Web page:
There are plenty of people who hate themselves, but they all have a desire to change without knowing how. (Those are Sympathetic Villains, which I’ll get to in the next post.) And people very often do things that cause them to hate themselves, but they usually find themselves in that place because of an oversight. They know something is wrong, but they do it anyway believing they can handle the outcome, underestimating the depth of self-loathing their actions will eventually lead to. But nobody wakes up in the morning, looks Classic Villainthemselves in the mirror and says “I hate what I am – precisely as planned. (maniacal laugh) Let’s try and do even worse things today so that I’ll hate myself even more.”

And this is what most Obstacle Villains sound like in my head. They don’t even bother to justify their actions by thinking “This is ugly, but it’s for the greater good.” It’s like they know they’re in a story and that their whole purpose for existence is to make the audience hate them, so they only do things that they know will cause the audience to hate them so that it feels so much better when the hero finally takes them down. This is the kind of writing that pulls audiences out of the feeling of immersion, because it reminds them that they’re looking at a work of fiction focused on getting an emotion out of them. The villains do not feel like real people. Nobody intentionally lives their life that way, so neither should your villains.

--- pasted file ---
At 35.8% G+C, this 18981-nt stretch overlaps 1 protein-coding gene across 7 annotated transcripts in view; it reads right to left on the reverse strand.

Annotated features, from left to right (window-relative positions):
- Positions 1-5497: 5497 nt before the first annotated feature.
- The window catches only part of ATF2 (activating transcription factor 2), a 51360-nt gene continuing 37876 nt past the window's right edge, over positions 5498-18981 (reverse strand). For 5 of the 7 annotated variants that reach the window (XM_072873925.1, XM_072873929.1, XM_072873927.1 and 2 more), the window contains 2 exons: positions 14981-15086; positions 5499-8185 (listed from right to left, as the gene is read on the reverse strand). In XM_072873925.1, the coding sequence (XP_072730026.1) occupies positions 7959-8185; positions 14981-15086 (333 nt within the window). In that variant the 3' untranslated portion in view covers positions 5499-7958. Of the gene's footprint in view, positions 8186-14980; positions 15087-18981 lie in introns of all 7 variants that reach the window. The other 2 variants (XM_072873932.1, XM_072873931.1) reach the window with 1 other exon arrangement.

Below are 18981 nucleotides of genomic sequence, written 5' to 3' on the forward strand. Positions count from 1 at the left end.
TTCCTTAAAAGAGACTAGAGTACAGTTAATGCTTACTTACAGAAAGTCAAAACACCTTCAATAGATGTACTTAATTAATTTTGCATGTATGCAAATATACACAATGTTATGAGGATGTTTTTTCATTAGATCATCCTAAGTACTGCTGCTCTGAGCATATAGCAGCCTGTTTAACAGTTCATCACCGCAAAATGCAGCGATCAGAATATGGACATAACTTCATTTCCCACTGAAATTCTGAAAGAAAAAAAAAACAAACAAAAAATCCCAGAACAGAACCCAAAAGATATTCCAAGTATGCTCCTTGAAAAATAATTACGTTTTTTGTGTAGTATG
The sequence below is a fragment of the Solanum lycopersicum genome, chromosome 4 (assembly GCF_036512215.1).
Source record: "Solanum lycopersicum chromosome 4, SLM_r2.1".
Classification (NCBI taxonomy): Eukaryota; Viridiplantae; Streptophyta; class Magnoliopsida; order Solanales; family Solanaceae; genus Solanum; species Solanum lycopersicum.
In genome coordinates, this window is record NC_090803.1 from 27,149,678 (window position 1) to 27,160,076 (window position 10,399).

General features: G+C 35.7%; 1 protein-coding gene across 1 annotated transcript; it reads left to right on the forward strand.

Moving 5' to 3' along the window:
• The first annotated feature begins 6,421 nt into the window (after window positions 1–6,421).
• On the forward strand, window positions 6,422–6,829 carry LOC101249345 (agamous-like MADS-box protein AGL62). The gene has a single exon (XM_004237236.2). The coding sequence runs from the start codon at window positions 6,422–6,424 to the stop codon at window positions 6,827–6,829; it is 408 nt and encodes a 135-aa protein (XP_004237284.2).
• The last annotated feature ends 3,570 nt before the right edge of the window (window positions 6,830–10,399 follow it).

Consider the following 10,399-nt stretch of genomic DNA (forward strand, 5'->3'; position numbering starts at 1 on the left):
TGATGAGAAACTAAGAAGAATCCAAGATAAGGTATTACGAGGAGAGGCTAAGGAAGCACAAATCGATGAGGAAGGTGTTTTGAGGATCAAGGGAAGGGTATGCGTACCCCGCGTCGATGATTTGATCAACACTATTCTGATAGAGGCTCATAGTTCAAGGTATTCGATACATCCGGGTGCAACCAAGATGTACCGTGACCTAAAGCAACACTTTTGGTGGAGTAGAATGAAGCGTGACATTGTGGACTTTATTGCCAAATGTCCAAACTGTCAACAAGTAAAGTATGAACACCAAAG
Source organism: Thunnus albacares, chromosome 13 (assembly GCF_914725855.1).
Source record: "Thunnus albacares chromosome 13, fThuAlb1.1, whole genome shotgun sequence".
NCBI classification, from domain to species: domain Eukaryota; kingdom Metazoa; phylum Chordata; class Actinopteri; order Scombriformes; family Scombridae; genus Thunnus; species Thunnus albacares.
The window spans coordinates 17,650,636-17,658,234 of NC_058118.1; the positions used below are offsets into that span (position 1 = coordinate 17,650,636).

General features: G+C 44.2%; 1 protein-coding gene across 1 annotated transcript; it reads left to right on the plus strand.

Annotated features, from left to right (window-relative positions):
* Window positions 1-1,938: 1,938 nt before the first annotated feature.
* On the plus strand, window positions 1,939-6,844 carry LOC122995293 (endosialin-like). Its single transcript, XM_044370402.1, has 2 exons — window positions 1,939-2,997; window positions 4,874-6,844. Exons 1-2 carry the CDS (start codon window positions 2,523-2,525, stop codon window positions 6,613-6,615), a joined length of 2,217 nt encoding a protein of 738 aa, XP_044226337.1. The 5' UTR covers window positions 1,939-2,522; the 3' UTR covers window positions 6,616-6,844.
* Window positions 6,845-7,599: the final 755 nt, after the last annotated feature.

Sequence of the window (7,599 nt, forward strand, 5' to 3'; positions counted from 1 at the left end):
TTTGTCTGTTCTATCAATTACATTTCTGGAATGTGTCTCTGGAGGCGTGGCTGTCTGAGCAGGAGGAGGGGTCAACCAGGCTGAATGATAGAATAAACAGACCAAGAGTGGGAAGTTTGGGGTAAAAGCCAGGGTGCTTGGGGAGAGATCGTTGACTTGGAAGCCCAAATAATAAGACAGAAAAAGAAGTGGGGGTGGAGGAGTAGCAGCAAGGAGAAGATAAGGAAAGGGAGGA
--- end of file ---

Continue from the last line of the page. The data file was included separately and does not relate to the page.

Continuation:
Personal Villains justify their actions. They need to, because they’re people and they have a conscience. Even if the justification makes no sense to the audience, it should at least seem like it makes sense to the villain. It can be partly because of the way they were raised, depending on the message you want to communicate. It doesn’t even necessarily have to be that they think they’re doing what’s best for others. As I’ve had to correct myself, some people are in fact jerks just for the sake of being a jerk. But they love themselves for it rather than hate themselves. Why? Because they have reached a point of reasoning that says “The most honourable thing I can do for myself is just take care of my own needs and my own happiness. I owe it to myself to accumulate as much happiness as I can, regardless of how it makes others feel. Others should do the same, but those who are not capable will suffer, but that’s not my problem. Everyone should look out for themselves.” They are able to justify it in their own mind as ‘every man for himself’ mentality. They know they’re jerks, but they believe it is the ‘right’ way to approach life so they don’t look down on themselves for it.